Arduino communications between devices

Communications come in three forms:

  1. Communicating between two Arduinos.
  2. Communicating between an Arduino and a computer.
  3. Communicating with a common hub.

USB Serial to computer

Using serial communications via the Arduino Serial class is very useful for debugging or to send data to a computer for heavier analysis.

The Arduino IDE has a built-in serial monitor, as do the Visual Micro extension for Visual Studio and other tools. You can also write your own code in, say, Python, to read/write to the serial port and talk to the Arduino board however you please.

Another open source project, called Processing, interfaces very well with Arduino serial communications and allows you to turn your data into visualizations using a simplified Java-like syntax. This will be discussed in detail in a future section.

The following example will transmit the text “Count: “ followed by the value of a count variable once per second, incrementing the variable after each message:

int count = 0;

void setup() {
  // Your serial monitor must match the baud rate here.

void loop() {
  Serial.print("Count: ");

  // Delay to simulate "doing stuff" between messages.


Notice that it wasn’t even necessary to #include anything. The Serial object is already available, although the code won’t be compiled into your project unless you actually use it. Using Serial even once in a sketch will pull in a significant amount of code at compile time, so if you decide to use it once, you might as well make full use of it.

The above code uses print and println to send ASCII text data. You may also use write to send raw byte values. To illustrate the difference:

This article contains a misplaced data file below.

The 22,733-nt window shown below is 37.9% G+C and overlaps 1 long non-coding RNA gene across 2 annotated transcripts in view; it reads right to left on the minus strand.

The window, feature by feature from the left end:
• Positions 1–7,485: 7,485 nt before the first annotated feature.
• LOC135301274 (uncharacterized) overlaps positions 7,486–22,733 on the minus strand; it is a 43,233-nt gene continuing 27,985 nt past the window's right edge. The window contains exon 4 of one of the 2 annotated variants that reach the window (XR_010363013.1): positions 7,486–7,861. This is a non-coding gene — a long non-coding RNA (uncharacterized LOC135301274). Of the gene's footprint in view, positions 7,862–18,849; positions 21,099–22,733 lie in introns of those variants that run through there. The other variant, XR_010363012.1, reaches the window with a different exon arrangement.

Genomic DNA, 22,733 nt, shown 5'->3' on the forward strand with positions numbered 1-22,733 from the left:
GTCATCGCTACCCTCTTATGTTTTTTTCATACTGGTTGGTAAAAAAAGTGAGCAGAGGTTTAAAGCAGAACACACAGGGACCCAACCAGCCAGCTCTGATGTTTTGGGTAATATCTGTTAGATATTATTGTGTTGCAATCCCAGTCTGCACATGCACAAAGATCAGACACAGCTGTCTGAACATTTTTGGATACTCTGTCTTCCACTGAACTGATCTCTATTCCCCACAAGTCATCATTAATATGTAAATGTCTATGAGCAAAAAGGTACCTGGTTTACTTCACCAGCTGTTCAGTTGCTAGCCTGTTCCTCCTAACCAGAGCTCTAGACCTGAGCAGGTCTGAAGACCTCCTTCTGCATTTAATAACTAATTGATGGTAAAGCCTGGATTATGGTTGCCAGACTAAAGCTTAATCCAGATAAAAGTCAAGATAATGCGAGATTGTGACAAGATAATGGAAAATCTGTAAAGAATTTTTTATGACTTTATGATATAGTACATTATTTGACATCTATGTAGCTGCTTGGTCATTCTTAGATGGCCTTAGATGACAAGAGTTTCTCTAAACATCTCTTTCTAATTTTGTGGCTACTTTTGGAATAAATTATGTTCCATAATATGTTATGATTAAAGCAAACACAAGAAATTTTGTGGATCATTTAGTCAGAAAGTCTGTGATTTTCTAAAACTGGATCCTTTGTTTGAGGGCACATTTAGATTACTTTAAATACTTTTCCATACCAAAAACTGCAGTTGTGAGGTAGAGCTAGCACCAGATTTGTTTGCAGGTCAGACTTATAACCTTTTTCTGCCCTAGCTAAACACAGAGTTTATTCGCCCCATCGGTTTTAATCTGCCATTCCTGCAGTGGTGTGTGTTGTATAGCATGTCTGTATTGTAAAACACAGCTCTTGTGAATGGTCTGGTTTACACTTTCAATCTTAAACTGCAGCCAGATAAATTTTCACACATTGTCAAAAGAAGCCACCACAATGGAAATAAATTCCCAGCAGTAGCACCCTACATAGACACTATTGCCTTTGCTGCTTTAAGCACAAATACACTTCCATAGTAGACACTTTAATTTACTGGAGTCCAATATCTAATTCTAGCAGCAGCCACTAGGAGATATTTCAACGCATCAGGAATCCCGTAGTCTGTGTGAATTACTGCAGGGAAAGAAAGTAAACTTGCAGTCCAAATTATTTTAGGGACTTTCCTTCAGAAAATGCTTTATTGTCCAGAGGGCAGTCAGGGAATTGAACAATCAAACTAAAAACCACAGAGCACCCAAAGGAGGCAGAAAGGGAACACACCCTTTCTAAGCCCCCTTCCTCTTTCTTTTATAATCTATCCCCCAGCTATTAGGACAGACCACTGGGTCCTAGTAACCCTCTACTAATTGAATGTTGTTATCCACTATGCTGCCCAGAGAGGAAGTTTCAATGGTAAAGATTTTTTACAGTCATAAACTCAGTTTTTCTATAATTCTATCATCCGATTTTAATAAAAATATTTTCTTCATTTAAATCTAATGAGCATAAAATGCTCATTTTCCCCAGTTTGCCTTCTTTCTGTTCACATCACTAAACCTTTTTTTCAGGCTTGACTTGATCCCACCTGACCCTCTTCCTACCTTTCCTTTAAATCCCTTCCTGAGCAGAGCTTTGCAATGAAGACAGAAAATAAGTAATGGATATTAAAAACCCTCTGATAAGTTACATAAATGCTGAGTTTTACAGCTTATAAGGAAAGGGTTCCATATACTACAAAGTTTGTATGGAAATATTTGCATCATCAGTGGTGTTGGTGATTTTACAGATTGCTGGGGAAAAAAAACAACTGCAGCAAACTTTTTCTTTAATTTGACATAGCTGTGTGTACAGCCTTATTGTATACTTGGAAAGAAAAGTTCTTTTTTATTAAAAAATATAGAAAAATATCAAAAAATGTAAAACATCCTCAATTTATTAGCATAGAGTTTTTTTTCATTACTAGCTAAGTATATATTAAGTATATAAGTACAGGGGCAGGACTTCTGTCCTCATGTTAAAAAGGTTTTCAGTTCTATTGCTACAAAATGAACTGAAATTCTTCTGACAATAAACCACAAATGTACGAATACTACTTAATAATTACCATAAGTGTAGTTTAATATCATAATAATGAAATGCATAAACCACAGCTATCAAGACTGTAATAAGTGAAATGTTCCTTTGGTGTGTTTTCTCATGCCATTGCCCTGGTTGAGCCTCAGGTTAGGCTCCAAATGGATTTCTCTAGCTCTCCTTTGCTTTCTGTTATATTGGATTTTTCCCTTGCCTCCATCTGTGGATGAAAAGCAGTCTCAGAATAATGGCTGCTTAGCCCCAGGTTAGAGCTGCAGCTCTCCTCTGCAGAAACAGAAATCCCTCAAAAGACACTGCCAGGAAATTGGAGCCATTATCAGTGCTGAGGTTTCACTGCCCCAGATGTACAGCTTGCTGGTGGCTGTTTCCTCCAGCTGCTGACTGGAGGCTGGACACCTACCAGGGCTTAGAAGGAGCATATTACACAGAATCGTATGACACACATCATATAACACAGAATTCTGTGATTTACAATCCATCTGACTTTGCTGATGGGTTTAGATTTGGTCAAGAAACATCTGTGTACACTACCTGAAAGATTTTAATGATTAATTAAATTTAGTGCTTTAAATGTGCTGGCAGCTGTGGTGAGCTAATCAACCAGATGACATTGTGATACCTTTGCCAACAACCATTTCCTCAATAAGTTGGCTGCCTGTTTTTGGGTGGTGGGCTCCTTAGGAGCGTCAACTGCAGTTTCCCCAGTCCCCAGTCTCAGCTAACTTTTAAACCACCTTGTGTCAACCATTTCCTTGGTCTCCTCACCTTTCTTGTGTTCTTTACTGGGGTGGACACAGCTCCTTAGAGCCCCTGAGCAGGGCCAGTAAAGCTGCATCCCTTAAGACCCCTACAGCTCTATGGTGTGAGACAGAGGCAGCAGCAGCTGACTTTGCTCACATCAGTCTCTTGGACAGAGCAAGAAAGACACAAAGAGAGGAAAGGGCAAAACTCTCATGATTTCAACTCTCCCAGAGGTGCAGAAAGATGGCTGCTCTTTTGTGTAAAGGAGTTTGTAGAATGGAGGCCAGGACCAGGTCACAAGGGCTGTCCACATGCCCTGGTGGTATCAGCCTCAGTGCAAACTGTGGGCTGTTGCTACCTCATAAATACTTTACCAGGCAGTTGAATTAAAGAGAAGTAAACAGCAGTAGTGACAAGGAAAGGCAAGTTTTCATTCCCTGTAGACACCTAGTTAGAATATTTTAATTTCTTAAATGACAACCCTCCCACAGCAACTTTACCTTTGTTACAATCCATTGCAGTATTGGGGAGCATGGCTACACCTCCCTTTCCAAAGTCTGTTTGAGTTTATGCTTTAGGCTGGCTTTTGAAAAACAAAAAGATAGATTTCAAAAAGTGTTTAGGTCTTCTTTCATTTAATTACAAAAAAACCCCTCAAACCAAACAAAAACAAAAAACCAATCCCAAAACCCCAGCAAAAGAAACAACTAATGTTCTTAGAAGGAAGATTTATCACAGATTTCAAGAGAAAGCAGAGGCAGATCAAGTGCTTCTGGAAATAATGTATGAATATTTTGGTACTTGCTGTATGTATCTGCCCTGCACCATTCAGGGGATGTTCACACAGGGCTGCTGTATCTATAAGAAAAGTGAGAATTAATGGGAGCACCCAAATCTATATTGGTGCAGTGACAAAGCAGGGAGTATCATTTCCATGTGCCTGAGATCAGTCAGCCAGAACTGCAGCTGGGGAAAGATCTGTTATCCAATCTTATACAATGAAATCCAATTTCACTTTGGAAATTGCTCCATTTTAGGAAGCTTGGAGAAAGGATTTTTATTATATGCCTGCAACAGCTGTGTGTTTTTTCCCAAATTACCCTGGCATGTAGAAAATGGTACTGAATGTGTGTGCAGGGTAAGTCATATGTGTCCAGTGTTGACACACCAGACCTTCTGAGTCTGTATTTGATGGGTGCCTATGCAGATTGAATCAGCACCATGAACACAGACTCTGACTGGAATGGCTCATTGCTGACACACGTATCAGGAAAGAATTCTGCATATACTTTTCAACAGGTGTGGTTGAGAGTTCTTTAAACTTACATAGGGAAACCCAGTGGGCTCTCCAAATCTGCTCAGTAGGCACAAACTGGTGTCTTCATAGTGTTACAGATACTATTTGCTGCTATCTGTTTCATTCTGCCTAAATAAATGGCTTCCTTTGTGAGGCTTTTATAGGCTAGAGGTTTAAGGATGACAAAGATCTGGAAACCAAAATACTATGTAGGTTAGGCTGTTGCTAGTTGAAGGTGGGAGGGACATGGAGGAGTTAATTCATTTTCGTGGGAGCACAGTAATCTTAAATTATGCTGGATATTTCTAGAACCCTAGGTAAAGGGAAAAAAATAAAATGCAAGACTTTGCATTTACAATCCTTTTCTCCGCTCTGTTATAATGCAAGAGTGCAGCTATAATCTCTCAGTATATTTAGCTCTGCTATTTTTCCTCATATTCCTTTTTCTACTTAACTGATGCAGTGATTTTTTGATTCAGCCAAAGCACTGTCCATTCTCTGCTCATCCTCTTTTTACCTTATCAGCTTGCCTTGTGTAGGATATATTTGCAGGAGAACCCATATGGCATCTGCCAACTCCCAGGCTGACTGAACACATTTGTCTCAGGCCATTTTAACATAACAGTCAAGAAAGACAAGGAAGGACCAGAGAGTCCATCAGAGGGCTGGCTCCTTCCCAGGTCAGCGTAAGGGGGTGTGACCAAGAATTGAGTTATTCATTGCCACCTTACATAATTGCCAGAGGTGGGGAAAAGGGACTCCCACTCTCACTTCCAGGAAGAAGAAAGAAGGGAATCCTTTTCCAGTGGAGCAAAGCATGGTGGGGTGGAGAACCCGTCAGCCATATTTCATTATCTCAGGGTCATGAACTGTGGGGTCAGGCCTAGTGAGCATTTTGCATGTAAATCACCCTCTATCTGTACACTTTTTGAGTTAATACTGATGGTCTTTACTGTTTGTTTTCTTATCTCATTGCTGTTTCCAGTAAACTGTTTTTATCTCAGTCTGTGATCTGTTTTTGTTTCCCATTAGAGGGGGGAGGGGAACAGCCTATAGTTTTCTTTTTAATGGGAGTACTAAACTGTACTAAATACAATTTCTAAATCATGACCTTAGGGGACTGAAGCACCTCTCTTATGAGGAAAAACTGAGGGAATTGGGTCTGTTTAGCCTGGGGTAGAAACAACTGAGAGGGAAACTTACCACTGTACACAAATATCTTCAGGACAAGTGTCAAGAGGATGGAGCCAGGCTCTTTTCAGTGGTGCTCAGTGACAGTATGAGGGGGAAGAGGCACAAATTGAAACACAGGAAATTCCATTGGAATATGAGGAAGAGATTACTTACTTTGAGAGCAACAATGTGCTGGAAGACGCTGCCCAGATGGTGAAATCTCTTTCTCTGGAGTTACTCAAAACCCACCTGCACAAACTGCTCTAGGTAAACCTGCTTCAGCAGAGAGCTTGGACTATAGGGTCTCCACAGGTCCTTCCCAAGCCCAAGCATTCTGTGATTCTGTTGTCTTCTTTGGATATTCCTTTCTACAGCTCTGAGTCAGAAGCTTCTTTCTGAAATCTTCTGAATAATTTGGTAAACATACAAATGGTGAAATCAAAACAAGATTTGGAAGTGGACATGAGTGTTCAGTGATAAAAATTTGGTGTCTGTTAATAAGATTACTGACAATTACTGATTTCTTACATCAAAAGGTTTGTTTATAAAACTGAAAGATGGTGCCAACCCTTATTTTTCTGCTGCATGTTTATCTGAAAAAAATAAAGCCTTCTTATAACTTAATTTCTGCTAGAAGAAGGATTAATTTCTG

// Convert 65 to the string "65" and send.

// Treat 65 as a byte, the ASCII character 'A', and send.

Serial between two Arduinos

Communicating between two Arduinos is not especially complicated. Things do get more complex if you need to send a variety of structured data back and forth. In the end, you may end up designing a custom network protocol to provide exactly the features you need. Another common method is to use a protocol called I2C, or Inter-Integrated Circuit.

Arduinos have at least one and sometimes multiple pins capable of high-speed serial communications up to 115k baud. Other pins also work at much slower baud rates using the SoftwareSerial library.

High-speed serial communications use considerably more of the available processing power just to handle data, so it’s recommended to use the lowest speed that meets your project’s requirements.

Software serial port emulation

Arduino devices usually have only one hardware serial port (although the Mega has four), using pins 0 and 1 for Rx and Tx. The same serial port is also used for I/O over USB (including uploading sketches), which can be a bit unwieldy and a limitation when you want to communicate with multiple targets. If your speed and efficiency needs are not too great, the SoftwareSerial library makes it possible to use other pins for serial communications without much more complexity than using the built-in port(s).

Network communications

The ESP8266 is a popular device to link with an Arduino. It provides wireless networking and a rudimentary web server on board.

Connecting the ESP8266 to the Arduino requires a logic level shifter or voltage divider to translate the Arduino’s 5v signals to 3.3v for the ESP8266.